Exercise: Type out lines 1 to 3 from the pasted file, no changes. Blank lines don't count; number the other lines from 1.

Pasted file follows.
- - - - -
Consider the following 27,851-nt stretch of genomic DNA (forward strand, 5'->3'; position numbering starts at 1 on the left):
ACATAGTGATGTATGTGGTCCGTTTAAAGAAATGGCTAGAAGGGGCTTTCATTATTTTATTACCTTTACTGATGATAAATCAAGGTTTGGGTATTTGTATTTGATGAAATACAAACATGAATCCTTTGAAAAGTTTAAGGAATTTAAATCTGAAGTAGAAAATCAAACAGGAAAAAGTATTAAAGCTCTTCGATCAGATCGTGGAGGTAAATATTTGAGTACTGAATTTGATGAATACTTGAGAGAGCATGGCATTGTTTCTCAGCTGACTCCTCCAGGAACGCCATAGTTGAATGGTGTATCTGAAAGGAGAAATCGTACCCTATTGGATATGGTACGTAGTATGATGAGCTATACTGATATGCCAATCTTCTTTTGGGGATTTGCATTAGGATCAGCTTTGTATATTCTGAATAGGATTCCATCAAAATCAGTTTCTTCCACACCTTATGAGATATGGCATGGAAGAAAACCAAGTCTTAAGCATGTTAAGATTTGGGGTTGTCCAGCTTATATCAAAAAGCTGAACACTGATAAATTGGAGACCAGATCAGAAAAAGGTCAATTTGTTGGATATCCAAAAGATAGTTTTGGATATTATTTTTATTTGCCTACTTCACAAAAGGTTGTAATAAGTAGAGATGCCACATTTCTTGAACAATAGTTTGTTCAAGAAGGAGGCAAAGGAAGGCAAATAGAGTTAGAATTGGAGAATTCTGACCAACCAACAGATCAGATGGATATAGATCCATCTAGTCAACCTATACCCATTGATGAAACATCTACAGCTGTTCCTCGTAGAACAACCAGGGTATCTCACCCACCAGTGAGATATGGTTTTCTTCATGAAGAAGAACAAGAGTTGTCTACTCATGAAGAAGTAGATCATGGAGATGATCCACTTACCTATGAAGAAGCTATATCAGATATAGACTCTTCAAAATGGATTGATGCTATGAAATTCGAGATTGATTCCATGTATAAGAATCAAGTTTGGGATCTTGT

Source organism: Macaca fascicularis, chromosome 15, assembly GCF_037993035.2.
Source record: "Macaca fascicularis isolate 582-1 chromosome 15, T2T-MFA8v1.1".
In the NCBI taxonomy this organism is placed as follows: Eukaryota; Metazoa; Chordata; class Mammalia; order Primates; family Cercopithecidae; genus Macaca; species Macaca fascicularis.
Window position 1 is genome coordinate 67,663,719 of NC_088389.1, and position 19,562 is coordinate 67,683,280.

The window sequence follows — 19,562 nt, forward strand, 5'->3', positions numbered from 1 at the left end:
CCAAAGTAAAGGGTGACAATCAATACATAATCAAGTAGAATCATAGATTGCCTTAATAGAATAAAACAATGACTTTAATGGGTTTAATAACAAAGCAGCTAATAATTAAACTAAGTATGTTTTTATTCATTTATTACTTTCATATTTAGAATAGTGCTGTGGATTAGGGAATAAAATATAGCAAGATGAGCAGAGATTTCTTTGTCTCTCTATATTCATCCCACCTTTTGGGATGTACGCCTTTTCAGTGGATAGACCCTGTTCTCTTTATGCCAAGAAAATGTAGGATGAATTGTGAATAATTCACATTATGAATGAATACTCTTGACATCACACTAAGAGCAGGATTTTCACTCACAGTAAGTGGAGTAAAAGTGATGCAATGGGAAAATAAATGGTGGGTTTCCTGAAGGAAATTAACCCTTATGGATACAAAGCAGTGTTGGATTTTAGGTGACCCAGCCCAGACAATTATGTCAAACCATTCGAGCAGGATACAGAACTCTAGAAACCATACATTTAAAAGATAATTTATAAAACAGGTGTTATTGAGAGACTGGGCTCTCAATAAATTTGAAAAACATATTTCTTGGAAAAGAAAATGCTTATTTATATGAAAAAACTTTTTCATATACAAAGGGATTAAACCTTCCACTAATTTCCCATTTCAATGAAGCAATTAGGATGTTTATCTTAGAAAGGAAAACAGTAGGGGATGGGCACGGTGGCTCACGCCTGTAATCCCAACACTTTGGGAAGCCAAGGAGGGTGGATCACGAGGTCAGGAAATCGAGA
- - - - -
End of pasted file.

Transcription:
Consider the following 27,851-nt stretch of genomic DNA (forward strand, 5'->3'; position numbering starts at 1 on the left):
ACATAGTGATGTATGTGGTCCGTTTAAAGAAATGGCTAGAAGGGGCTTTCATTATTTTATTACCTTTACTGATGATAAATCAAGGTTTGGGTATTTGTATTTGATGAAATACAAACATGAATCCTTTGAAAAGTTTAAGGAATTTAAATCTGAAGTAGAAAATCAAACAGGAAAAAGTATTAAAGCTCTTCGATCAGATCGTGGAGGTAAATATTTGAGTACTGAATTTGATGAATACTTGAGAGAGCATGGCATTGTTTCTCAGCTGACTCCTCCAGGAACGCCATAGTTGAATGGTGTATCTGAAAGGAGAAATCGTACCCTATTGGATATGGTACGTAGTATGATGAGCTATACTGATATGCCAATCTTCTTTTGGGGATTTGCATTAGGATCAGCTTTGTATATTCTGAATAGGATTCCATCAAAATCAGTTTCTTCCACACCTTATGAGATATGGCATGGAAGAAAACCAAGTCTTAAGCATGTTAAGATTTGGGGTTGTCCAGCTTATATCAAAAAGCTGAACACTGATAAATTGGAGACCAGATCAGAAAAAGGTCAATTTGTTGGATATCCAAAAGATAGTTTTGGATATTATTTTTATTTGCCTACTTCACAAAAGGTTGTAATAAGTAGAGATGCCACATTTCTTGAACAATAGTTTGTTCAAGAAGGAGGCAAAGGAAGGCAAATAGAGTTAGAATTGGAGAATTCTGACCAACCAACAGATCAGATGGATATAGATCCATCTAGTCAACCTATACCCATTGATGAAACATCTACAGCTGTTCCTCGTAGAACAACCAGGGTATCTCACCCACCAGTGAGATATGGTTTTCTTCATGAAGAAGAACAAGAGTTGTCTACTCATGAAGAAGTAGATCATGGAGATGATCCACTTACCTATGAAGAAGCTATATCAGATATAGACTCTTCAAAATGGATTGATGCTATGAAATTCGAGATTGATTCCATGTATAAGAATCAAGTTTGGGATCTTGT

Source organism: Macaca fascicularis, chromosome 15, assembly GCF_037993035.2.